Thu • Apr 4th, 2013 • by Tom Nees • Comments 5
a case for introversion
Sir Isaac Newton, Albert Einstein, Charles Schultz, Steven Spielberg, J.K. Rowling, Bill Gates and President Obama have something in common. According to Susan Cain, author of “Quiet: The Power of Introverts in a World That Can’t Stop Talking,” they all have characteristics associated with introversion, a personality trait popularized by psychologist Carl Jung in the 1920’s.
In her Ted Talks presentation, “The Power of Introverts, Cain, a former corporate attorney, reveals her struggle to overcome fear of public speaking, a common anxiety of introverts. It is never easy for her.
She contends that some of our best leaders were and are introverts, and that introversion describes a cluster of positive personality traits that all leaders would do well to nurture.
She points to the research by Jim Collins in “Good to Great.” “Collins,” she writes, “didn’t set out to make a point of quiet leadership.” He just wanted to find out why some companies outperform their competition.
The “unassuming” personalities of their CEO’s stood out for Collins. These leaders, he noted, were described by those closest to them as “quiet, humble, modest, reserved, shy, gracious, mild-mannered, self-effacing, understated,” – traits often associated with introversion.
In her NY Times article, “Must Great Leaders Be Gregarious?” Cain identifies the problem – “culturally,” she writes, “we tend to associate leadership with extroversion.” Since an extrovert leader is the accepted norm, some introvert leaders try to explain if not apologize for their quiet, reflective style. “In the West” she claims, “we subscribe to the Extrovert Ideal.”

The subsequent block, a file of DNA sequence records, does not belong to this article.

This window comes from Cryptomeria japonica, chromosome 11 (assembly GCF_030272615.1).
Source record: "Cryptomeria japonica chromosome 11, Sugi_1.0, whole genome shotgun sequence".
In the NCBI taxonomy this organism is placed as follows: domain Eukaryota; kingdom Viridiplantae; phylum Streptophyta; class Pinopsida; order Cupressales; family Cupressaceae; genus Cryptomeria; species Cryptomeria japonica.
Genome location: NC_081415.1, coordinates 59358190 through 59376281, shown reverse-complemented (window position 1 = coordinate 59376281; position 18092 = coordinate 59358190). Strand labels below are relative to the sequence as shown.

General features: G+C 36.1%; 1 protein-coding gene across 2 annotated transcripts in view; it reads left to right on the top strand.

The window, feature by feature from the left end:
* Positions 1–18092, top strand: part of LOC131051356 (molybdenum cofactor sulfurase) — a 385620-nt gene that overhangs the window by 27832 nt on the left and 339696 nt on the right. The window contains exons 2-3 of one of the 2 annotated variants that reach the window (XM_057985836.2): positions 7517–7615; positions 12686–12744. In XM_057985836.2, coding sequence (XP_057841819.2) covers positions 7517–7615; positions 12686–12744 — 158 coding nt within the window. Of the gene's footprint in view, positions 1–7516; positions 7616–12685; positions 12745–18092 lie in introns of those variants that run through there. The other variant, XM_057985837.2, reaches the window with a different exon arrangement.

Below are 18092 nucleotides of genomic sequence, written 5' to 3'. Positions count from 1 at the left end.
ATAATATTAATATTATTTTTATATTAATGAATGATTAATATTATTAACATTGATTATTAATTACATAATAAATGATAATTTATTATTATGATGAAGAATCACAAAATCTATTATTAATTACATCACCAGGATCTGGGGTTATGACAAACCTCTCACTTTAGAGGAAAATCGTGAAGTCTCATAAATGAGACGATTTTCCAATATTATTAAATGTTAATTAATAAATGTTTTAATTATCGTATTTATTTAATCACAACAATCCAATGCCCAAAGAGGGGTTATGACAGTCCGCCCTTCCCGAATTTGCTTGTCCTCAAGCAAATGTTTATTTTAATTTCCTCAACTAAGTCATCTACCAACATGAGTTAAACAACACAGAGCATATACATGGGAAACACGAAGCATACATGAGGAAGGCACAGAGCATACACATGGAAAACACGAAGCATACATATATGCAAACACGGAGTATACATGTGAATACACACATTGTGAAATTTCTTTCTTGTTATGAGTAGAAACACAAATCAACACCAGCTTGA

After her address to a group at the U.S. Military Academy, a cadet responded, “I think we tend to get it backwards,” he said. “We become so focused on becoming leaders that we see that development as an end in itself and therefore become less eager to truly get behind something and have a purposive direction in which to lead.”
On the extrovert/introvert continuum no one is at either extreme. While we are all a mixture, most of us are aware of our tendencies since the concept is so embedded in our culture. It seems that most people have taken or know about the Meyers-Briggs self-assessment developed from Jung’s theories, or some version of it like Keirsey that type us as introverts or extroverts among other things.
While introverts need to explain, if not defend themselves, extroverts seldom do that. I don’t remember ever hearing a leader claiming to be an extrovert. It is the standard that goes without saying – an up-front person, good at public speaking, comfortable in, if not energized by crowds, good at schmoozing, out-going with strangers, effective in leading and participating in groups and teams, busy, multi-tasking. As Cain points out, these behaviors can become too much of a good thing.
While neither personality type necessarily determines effective leadership, both introverts and extroverts, Cain believes, need to balance, if not change their behavior to avoid pitfalls.
She encourages introvert leaders master the art of public speaking, engage in conversation when they would rather remain silent, and socialize when they would rather be alone.
Extroverts need to throttle back their compulsive need to be heard, thinking out loud, dominating conversations, and to balance their action with reflection.
Two of my friends, very effective clergy leaders in their own right, recently confided to me that they are introverts. They seemed almost relieved to recognize it and get it out. And yet I perceive that they are not sure that their reflective, cautious, sometimes solitary style is either understood or appreciated by their followers.
They are not alone. According to Cain, a third to half of the population including many of our best leaders are introverts – often undervalued.
Even when silent, reflective and unplugged, they have a voice.